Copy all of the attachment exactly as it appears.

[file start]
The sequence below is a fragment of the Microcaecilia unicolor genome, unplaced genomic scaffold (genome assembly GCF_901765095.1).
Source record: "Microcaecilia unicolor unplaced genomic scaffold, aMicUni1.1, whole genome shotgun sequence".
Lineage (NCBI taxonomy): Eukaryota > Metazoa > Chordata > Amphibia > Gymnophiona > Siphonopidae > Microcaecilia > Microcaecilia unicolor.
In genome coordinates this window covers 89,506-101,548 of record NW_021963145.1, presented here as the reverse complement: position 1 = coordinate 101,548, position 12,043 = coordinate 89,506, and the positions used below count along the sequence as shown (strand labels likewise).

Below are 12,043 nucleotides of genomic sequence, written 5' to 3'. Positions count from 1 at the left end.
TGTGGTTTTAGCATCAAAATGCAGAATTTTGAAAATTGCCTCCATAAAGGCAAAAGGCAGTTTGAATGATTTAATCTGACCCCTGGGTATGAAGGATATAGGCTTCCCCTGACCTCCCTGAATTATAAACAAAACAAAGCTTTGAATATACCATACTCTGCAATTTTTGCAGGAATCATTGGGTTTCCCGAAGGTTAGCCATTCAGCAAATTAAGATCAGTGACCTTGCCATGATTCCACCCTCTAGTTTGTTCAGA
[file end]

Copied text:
The sequence below is a fragment of the Microcaecilia unicolor genome, unplaced genomic scaffold (genome assembly GCF_901765095.1).
Source record: "Microcaecilia unicolor unplaced genomic scaffold, aMicUni1.1, whole genome shotgun sequence".
Lineage (NCBI taxonomy): Eukaryota > Metazoa > Chordata > Amphibia > Gymnophiona > Siphonopidae > Microcaecilia > Microcaecilia unicolor.
In genome coordinates this window covers 89,506-101,548 of record NW_021963145.1, presented here as the reverse complement: position 1 = coordinate 101,548, position 12,043 = coordinate 89,506, and the positions used below count along the sequence as shown (strand labels likewise).

Below are 12,043 nucleotides of genomic sequence, written 5' to 3'. Positions count from 1 at the left end.
TGTGGTTTTAGCATCAAAATGCAGAATTTTGAAAATTGCCTCCATAAAGGCAAAAGGCAGTTTGAATGATTTAATCTGACCCCTGGGTATGAAGGATATAGGCTTCCCCTGACCTCCCTGAATTATAAACAAAACAAAGCTTTGAATATACCATACTCTGCAATTTTTGCAGGAATCATTGGGTTTCCCGAAGGTTAGCCATTCAGCAAATTAAGATCAGTGACCTTGCCATGATTCCACCCTCTAGTTTGTTCAGA